The media jumped on a May 13 report that Russian deputy prime minister Dmitry Rogozin had threatened that unless the U.S. allows Russia to install a ground station in the U.S. to monitor signals from its GPS-like Glonass satnav system, Russia would retaliate and “suspend the operation of U.S. GPS ground stations in Russia.”
A recent New York Times article described a Russian request to the State Department to approve U.S. locations for one or more terrestrial signal monitors for Russia’s Glonass satellite navigation system, similar to America’s GPS, suggesting the request could have worrisome consequences.
According to the article, “The CIA and other American spy agencies, as well as the Pentagon, suspect that the monitor stations would give the Russians a foothold on American territory that would sharpen the accuracy of Moscow’s satellite-steered weapons.”
GPS Source, a manufacturer of indoor GPS receivers, released its GLI-Metro-G system, which provides a variety of GPS signal types and control over effective radiated power (ERP) levels. GLI-Metro-G can receive GPS L1/L2 and Glonass L1/L2 signals, and users can select both GPS and Glonass or each type individually. An antenna must be mounted on the outside of the building to pass the signals through to the receiver. GLI-Metro-G will also accept Galileo signals when that system becomes operative, as well as those from other future GPS-type systems.
Today, most of us would probably rate cellphones, ATMs and the Internet as the three most useful modern gadgets we use regularly. We likely wouldn’t rank GPS up there, and maybe not even in the top 10. Yet without GPS, those three wouldn’t work too well, if at all, and neither would a host of other things that we depend on (reliable electrical power; banking systems; national and worldwide telecommunications, including air traffic control; and car navigation, to name a few). And with NextGen slowly approaching, aviation’s dependence on GPS will grow exponentially.
Testifying before Congress in May, Stanford University professor Brad Parkinson–the chief architect of GPS and the original GPS program manager before his retirement from the USAF–echoed the concern of the Government Accountability Office (GAO) that there will be insufficient backup satellites to fill gaps in the constellation before the DOD’s forecast 2014 launches of its next-generation GPS III units. (see AIN, June, page one.)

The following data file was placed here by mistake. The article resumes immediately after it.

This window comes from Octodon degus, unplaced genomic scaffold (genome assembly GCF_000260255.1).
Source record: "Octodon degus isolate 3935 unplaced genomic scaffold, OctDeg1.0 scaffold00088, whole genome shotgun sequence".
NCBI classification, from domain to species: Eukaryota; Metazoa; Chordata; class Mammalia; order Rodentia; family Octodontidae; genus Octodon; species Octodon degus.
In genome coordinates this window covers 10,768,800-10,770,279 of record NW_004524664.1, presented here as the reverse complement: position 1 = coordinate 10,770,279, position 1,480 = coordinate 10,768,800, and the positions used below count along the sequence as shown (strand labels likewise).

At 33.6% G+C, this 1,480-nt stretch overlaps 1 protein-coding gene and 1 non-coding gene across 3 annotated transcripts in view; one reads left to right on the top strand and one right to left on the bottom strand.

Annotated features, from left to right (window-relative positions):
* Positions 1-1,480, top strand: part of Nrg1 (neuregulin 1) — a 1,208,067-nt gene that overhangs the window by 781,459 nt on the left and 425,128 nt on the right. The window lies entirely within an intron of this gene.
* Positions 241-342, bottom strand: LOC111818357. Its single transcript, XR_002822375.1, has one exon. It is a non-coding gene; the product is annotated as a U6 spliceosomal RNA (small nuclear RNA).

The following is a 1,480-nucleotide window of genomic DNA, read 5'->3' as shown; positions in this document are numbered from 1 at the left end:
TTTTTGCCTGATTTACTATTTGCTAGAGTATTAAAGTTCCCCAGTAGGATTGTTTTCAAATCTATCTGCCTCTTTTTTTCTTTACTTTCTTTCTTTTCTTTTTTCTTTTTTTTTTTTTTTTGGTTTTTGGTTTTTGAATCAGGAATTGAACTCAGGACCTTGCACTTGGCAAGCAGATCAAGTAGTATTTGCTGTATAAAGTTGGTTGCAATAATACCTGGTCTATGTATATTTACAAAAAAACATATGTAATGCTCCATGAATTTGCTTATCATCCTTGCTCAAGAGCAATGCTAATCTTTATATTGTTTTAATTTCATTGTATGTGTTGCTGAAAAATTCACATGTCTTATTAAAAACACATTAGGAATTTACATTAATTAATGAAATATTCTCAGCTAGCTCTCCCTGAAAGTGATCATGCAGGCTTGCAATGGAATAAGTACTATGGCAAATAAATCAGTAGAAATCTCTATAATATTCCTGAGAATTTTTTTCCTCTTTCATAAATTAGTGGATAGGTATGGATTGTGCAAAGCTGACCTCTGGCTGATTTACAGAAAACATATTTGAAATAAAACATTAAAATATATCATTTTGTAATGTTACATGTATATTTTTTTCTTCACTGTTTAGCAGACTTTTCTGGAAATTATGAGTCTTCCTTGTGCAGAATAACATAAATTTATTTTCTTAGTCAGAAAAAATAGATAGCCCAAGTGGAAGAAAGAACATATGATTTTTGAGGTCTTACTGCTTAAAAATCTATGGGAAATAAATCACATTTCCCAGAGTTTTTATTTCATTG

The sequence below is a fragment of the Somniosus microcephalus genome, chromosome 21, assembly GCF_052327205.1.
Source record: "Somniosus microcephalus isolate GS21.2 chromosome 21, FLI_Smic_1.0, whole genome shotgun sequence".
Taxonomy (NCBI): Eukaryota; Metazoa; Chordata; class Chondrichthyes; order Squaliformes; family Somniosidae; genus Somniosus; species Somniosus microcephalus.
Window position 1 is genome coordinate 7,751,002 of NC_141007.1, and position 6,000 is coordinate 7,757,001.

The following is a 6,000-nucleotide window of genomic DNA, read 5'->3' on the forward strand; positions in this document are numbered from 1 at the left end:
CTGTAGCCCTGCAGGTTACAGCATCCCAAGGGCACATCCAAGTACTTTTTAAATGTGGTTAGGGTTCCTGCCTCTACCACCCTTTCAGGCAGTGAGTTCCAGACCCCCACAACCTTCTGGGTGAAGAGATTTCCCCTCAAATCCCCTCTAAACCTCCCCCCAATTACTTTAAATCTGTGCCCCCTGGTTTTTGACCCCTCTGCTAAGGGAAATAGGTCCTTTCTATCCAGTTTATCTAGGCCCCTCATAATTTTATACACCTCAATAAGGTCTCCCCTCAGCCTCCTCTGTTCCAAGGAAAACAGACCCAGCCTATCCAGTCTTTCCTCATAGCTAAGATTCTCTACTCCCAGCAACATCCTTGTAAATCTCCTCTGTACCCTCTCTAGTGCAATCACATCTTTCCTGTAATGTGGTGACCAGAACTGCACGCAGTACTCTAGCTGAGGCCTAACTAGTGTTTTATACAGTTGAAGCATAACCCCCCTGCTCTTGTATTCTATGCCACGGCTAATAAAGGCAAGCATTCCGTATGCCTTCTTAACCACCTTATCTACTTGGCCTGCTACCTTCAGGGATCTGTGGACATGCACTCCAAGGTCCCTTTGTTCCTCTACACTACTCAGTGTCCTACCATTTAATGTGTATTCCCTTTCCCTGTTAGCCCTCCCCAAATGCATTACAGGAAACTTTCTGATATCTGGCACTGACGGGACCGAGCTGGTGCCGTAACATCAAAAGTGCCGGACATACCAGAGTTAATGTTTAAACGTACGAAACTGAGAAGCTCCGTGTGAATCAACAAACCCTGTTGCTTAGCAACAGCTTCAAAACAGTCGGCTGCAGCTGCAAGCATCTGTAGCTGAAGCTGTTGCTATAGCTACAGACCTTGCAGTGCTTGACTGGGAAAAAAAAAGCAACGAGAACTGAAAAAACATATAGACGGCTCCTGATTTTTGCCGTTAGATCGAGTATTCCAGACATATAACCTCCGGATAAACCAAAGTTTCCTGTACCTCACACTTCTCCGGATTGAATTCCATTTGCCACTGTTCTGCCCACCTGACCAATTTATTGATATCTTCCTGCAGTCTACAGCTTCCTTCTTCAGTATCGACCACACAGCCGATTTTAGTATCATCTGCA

One key benefit of the future GPS III satellites that the DOD plans to launch in 2014 is that they will transmit a second civil aviation signal, called L-5, that new receivers will compare with today’s L-1 civil signals to eliminate ionospheric interference, the last major cause of GPS errors.
A study from the U.S. Government Accountability Office (GAO) predicts that GPS service levels could fall well below civil requirements in the next decade. GPS typically has 24 satellites in orbit, although it currently has 31.
While GPS is currently leading the pack in terms of satnav system implementation, at a recent UN International Committee on Global Navigation Satellite Systems conference it was clear that competing systems are getting closer and could overtake it during the next decade. Presentations from Europe, Russia and China described active developments of worldwide satnav constellations, while India and Japan are moving ahead with regional networks.
The DOT Volpe Center’s September 10 report on the vulnerability of GPS to jamming and other interference, in addition to the events of the following day, have greatly heightened national concerns about the security of the satellite system and the degree of dependence that should be placed on it as the backbone of our future ATC system.
DOT Secretary Norman Mineta announced last month an action plan aimed at mitigating the vulnerability of GPS to inadvertent interference and deliberate jamming, both of which were disclosed in a September 10 report by the DOT’s Volpe National Transportation Systems Center in Cambridge, Mass.
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